2. Utilizing herbs

Alongside manual stimulation, herbal remedies like fenugreek and milk thistle are thought to help with inducing milk production. It should be noted that scientific research is light in this area.

3. Hormonal medications

The most effective way to induce breast milk production is with the use of certain prescription medications.

Domeperidone, Metoclopramide, and Sulpiride are the most commonly prescribed drugs for this purpose. These drugs are used with the goal of increasing prolactin levels, the hormone necessary for milk production.

Even with the use of prescription drugs, however, milk production may not be possible for all women.

I spent a long time talking to a doctor I trust before deciding that attempting to breast-feed my baby was not the right choice for me. As a woman with a hormone condition we had only recently gotten under control, altering my hormones in the hopes of producing a milk supply ultimately seemed like a bad idea.

Also, I literally had only one week’s notice when it came to my daughter’s adoption. Nothing I could have done would have ensured a milk supply by the time she was born.

And the chaos of preparing my home for a baby I hadn’t known I would be getting created enough stress without also trying to convince my body that it had just given birth and should produce milk in response.

But even without those concerns, there are some potential issues to consider when trying to decide whether or not to induce lactation yourself.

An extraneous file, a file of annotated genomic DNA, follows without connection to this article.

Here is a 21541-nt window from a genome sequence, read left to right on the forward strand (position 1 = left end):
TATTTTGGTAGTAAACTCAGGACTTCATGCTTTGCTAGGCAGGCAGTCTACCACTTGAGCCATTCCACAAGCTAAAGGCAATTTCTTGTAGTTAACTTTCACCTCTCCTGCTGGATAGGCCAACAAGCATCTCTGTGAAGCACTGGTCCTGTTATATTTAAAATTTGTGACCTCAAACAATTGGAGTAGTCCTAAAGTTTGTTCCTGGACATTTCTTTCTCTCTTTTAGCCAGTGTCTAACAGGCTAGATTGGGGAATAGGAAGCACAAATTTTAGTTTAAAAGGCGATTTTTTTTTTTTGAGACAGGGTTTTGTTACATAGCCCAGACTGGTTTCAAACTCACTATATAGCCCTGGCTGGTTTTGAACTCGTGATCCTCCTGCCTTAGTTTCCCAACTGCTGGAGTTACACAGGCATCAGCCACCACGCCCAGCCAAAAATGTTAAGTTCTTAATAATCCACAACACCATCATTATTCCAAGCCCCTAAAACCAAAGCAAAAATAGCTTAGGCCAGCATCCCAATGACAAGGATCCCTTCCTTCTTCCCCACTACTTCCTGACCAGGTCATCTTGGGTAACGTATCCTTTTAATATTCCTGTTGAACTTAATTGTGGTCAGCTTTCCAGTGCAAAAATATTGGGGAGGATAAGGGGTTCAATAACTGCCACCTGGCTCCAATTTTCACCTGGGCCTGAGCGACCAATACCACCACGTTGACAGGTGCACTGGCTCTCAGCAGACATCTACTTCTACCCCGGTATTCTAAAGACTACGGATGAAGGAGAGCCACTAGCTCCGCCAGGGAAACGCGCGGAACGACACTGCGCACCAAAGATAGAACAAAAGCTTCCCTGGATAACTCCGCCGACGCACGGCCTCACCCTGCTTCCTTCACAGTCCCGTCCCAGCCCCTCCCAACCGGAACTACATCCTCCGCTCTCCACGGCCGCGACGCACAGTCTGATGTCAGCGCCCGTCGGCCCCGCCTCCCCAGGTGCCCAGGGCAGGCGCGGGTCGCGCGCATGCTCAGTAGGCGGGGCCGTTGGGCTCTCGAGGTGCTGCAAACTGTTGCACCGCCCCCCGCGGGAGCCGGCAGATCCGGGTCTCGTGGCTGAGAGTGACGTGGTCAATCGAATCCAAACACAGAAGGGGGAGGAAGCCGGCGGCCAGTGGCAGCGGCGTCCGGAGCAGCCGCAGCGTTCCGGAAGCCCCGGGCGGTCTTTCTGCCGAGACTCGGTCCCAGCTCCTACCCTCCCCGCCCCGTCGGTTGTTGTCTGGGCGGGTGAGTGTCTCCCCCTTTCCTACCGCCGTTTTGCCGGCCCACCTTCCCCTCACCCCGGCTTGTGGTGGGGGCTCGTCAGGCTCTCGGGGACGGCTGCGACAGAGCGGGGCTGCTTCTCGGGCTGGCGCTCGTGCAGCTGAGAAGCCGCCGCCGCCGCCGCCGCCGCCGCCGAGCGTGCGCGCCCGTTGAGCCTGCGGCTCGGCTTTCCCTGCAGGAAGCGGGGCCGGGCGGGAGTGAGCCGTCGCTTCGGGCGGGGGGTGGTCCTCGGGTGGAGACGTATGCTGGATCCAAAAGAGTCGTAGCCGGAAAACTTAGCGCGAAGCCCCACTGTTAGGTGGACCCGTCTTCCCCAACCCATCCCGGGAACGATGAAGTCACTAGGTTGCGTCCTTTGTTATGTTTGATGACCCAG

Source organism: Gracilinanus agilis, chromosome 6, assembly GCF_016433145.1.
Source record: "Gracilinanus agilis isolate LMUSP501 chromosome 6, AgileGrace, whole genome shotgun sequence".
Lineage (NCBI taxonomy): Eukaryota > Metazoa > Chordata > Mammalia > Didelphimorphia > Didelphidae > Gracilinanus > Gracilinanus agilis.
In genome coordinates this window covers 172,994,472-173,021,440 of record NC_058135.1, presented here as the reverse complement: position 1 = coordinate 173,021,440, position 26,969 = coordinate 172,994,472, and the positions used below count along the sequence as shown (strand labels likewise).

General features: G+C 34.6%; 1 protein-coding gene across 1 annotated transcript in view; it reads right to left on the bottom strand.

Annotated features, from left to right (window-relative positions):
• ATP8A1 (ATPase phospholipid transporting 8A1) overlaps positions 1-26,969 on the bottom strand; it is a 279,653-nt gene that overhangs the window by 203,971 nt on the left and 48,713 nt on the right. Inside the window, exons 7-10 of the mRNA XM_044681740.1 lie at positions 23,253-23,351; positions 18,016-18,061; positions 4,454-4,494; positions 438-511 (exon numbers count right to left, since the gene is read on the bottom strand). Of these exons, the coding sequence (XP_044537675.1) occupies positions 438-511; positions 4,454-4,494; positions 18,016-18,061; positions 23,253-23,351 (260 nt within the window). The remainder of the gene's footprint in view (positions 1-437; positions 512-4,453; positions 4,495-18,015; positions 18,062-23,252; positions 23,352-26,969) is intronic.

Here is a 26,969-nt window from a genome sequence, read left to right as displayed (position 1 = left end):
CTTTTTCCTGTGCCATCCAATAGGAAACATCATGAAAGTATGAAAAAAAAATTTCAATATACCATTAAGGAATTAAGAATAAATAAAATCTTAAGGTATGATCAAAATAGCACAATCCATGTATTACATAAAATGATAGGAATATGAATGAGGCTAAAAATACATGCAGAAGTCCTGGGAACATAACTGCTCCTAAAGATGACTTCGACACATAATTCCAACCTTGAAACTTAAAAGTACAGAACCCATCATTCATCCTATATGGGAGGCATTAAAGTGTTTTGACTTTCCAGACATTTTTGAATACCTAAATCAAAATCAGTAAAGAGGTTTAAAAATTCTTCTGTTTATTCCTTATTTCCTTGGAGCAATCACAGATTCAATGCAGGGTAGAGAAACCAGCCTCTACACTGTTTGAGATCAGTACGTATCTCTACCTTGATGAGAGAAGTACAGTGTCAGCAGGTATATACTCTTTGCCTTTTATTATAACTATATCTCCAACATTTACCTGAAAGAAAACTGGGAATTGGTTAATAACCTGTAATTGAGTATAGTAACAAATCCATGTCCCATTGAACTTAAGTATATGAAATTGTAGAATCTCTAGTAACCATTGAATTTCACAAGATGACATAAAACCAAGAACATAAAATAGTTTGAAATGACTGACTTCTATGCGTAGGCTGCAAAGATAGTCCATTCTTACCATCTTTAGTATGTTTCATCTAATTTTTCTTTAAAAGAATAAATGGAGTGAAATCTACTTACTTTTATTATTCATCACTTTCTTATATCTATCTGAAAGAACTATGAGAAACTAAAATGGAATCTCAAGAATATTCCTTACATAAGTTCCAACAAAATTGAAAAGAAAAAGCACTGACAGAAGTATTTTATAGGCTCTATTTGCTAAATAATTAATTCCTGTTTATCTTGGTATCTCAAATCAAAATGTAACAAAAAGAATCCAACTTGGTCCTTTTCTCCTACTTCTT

1. Emotional ramifications

Before trying to induce lactation, you should ask yourself how you’ll feel if you are successful but the adoption falls through. Will having breasts full of milk you can no longer provide for the baby you were hoping to bring home make that loss all the more devastating?

2. Potential for coercion

There are some within the adoption community who fear that adoptive mothers inducing lactation could be used to put even more pressure on a birth mother to place her child.

The fear is that if a birth mother is second-guessing her decision, corrupt adoption workers might say things like, “But this adoptive mother has worked so hard to produce milk, she already loves this baby so much,” in order to put additional pressure on the mother.

This is not in the spirit of an ethical adoption, and the topic itself should be broached very carefully with birth families.

3. Medical risks

While simple manual stimulation carries no obvious risks (beyond the fact that it is likely the least effective form of inducing lactation), both herbs and medications come with some concerns.

Consult with your doctor before taking any herbal remedies to ensure that there are no risks associated with pairing those herbs with anything else you are taking. Be sure you understand the risks of each medication. Metaclopramide has been associated with a high risk of severe depression for the mother, for instance. And risks to the breast-feeding baby should be discussed with your doctor, as all drugs have the potential for being passed through breast milk.

I wanted to be able to breast-feed my little girl very much, but for me, the decision not to try was easy enough to make. My daughter needed a healthy mommy more than she needed that “liquid gold,” and she thrived on formula.

My two friends who were able to breast-feed their adoptive babies (one with nothing more than manual stimulation, and one with the use of herbs and manual stimulation) are equally glad they made that choice. For them and their families, it was the right way to go.

Ultimately, only you and your family can decide what is right for you. Consult with a doctor you trust, talk to women who have been there, and make the choice that you feel most comfortable with. Know that no matter what you choose, your baby will be fed and loved.